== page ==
"You have!" This in a surprised chorus.
"I have. Only last week I called Louise up."
"An expensive amusement, John," said the major grimly.
"Yes; but I figured I could afford it. I own some telephone stock, you know, so I may get part of that investment back. They have their own cows, and chickens—as Beth truly says—and any morning they can pick oranges and grapefruit from their own trees for breakfast."
"I'd like to see that precious baby," remarked Beth, laying the letter on her lap to glance pleadingly at her uncle.
"Uncle John is going to take us to Bermuda," said Patsy in a serious voice.
The little man flushed and sat down abruptly. The major, noting his attitude, became disturbed.
"You've all made the California trip," said he. "It doesn't pay to see any country twice."
"But we haven't seen Arthur's ranch," Beth reminded him.
"Nor the baby," added Patsy, regarding the back of Uncle John's head somewhat wistfully.
The silence that followed was broken only by the major's low growls. The poor man already knew his fate.
"That chile-con-carne nurse ought to be discharged," mumbled Uncle John, half audibly. "Mexicans are stupid creatures to have around. I think we ought to take with us an experienced nurse, who is intelligent and up-to-date."
"Oh, I know the very one!" exclaimed Beth. "Mildred Travers. She's perfectly splendid. I've watched her with that poor girl who was hurt at the school, and she's as gentle and skillful as she is refined. Mildred would bring up that baby to be as hearty and healthful as a young savage."
"How soon could she go?" asked Uncle John.
"At an hour's notice, I'm sure. Trained nurses are used to sudden calls, you know. I'll see her to-morrow—if it's better weather."
"Do," said Uncle John. "I suppose you girls can get ready by Saturday?"
"Of course!" cried Patsy and Beth in one voice.
"Then I'll make the reservations. Major Doyle, you will arrange your business to accompany us."
"You will, or I'll discharge you. You're working for me, aren't you?"
"I am, sir."
"Then obey orders."Chapter 2ELCAJON RANCH在去露易丝家的路上，约翰和道尔对保姆米尔德里德产生怀疑，后来他们一行人到达车站，露易丝和丈夫热情欢迎他们……
Uncle John always traveled comfortably and even luxuriously, but without ostentation. Such conveniences as were offered the general public he indulged in, but no one would suspect him of being a multi-millionaire who might have ordered a special train of private cars had the inclination seized him. A modest little man, who had made an enormous fortune in the far Northwest—almost before he realized it—John Merrick had never allowed the possession of money to deprive him of his simple tastes or to alter his kindly nature. He loved to be of the people and to mingle with his fellows on an equal footing, and nothing distressed him more than to be recognized by some one as the great New York financier. It is true that he had practically retired from business, but his huge fortune was invested in so many channels that his name remained prominent among men of affairs and this notorietyhe was unable wholly to escape.
The trip to California was a delight because none of his fellow passengers knew his identity. During the three days' jaunt from Chicago to Los Angeles he was recognized only as an engaging little man who was conducting a party of three charming girls, as well as a sedate, soldierly old gentleman, into the sunny Southland for a winter's recreation.
Of these three girls we already know Patsy Doyle and Beth DeGraf, but Mildred Travers remains to be introduced. The trained nurse whom Beth had secured was tall and slight, with a sweet face, a gentle expression and eyes so calm and deep that a stranger found it disconcerting to gaze within them. Beth herself had similar eyes—big and fathomless—yet they were so expressive as to allure and bewitchthe beholder, while Mildred Travers' eyes repelledone as being masked—as concealing some well guarded secret. Both the major and Uncle John had felt this and it made the latter somewhat uneasy when he reflected that he was taking this girl to be the trusted nurse of Louise's precious baby. He questioned Beth closely concerning Mildred and his niece declared that no kindlier, more sympathetic or more skillful nurse was ever granted a diploma. Of Mildred's history she was ignorant, except that the girl had confided to her the story of her struggles to obtain recognition and to get remunerativework after graduating from the training school.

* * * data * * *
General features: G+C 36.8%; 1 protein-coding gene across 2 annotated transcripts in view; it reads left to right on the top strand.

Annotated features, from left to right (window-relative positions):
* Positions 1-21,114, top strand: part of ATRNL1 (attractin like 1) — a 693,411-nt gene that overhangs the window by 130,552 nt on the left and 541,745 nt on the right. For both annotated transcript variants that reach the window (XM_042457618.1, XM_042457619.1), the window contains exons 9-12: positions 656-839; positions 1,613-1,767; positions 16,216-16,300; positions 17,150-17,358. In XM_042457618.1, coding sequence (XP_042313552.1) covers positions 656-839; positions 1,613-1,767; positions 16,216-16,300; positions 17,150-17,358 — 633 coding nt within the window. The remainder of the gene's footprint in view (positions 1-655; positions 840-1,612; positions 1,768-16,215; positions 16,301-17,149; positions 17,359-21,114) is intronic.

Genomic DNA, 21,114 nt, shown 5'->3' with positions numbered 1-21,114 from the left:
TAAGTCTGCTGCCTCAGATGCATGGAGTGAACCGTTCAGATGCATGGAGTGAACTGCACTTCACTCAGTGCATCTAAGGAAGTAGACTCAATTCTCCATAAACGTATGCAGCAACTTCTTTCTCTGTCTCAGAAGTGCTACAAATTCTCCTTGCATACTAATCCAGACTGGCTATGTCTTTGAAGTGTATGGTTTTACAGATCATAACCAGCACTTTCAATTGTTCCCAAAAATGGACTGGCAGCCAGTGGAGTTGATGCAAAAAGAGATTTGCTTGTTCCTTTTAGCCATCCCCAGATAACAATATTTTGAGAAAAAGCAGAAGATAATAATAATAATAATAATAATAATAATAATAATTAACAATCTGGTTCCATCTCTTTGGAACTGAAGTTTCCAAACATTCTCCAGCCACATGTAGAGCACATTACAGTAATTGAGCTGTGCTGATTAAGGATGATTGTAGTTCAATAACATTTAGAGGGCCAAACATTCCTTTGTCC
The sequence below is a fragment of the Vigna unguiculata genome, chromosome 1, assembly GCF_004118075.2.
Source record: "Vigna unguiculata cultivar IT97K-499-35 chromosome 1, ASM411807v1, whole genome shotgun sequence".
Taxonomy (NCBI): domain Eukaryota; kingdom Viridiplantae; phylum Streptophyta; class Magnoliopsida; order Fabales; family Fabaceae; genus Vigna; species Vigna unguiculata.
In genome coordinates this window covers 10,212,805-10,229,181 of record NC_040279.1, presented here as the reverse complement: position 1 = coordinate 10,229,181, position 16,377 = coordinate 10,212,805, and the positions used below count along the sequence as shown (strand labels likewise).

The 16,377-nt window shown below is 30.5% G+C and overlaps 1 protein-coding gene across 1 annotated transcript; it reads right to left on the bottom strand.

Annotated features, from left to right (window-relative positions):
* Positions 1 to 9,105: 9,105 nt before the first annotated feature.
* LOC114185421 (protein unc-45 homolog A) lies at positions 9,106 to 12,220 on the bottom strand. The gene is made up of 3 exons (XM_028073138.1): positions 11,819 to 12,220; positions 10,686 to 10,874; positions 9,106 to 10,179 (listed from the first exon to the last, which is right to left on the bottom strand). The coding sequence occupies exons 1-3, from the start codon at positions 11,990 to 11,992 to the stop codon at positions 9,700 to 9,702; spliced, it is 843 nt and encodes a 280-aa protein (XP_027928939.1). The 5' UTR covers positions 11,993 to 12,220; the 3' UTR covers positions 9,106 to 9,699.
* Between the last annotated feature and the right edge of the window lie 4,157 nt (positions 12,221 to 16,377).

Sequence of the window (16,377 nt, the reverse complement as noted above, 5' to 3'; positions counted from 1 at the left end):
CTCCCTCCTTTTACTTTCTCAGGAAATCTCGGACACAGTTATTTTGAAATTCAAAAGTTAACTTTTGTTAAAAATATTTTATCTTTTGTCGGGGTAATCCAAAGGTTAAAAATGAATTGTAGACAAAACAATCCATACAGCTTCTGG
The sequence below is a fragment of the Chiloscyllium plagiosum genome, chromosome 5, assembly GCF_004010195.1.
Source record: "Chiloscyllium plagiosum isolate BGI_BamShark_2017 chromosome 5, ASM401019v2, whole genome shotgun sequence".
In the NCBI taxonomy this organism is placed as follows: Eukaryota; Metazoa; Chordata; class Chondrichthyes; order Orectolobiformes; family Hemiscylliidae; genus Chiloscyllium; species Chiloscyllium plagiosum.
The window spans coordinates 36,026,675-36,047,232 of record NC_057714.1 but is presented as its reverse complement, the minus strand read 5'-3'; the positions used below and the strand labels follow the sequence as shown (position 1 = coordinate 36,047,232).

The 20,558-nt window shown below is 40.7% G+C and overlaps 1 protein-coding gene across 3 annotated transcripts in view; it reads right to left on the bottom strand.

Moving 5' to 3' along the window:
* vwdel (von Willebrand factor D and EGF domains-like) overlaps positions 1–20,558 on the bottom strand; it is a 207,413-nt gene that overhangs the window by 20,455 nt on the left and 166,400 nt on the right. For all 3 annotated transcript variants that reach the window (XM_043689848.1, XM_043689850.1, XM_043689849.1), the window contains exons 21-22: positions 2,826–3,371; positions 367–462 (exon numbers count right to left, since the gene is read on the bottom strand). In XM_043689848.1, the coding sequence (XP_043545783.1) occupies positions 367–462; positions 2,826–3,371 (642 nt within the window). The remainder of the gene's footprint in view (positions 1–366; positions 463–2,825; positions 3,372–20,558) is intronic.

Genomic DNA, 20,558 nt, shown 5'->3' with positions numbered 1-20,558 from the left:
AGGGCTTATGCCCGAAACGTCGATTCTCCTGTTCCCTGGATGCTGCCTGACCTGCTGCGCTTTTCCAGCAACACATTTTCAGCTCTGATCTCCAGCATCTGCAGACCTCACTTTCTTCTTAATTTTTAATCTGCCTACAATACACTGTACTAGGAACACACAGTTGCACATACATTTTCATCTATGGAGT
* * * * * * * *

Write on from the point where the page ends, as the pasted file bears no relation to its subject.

"Once, you know," explained Beth, "trained nurses were in such demand that none were ever idle; but the training schools have been turning them out in such vast numbers that only those with family influence are now sure of work. Mildred is by instinct helpful and sympathetic—a natural born nurse, Uncle John—but because she was practically a stranger in New York she was forced to do charity and hospital work, and that is how I became acquainted with her."
"She seems to bear out your endorsement, except for her eyes," said Uncle John. "I—I don't like—her eyes. They're hard. At times they seem vengeful and cruel, like tigers' eyes."
"Oh, you wrong Mildred, I'm sure!" exclaimed Beth, and Uncle John reluctantly accepted her verdict. On the journey Miss Travers appeared well bred and cultured, conversing easily and intelligently on a variety of subjects, yet always exhibiting a reserve, as if she held herself to be one apart from the others. Indeed, the girl proved so agreeable a companion that Mr. Merrick's misgivings gradually subsided. Even the major, still suspicious and doubtful, admitted that Mildred was "quite a superior person."
Louise had been notified by telegraph of the coming of her relatives, but they had withheld from her the fact that they were bringing a "proper" nurse to care for the Weldon baby. The party rested a day in Los Angeles and then journeyed on to Escondido, near which town the Weldon ranch was located.
Louise and Arthur were both at the station with their big seven-passenger touring car. The young mother was promptly smothered in embraces by Patsy and Beth, but when she emerged from this ordeal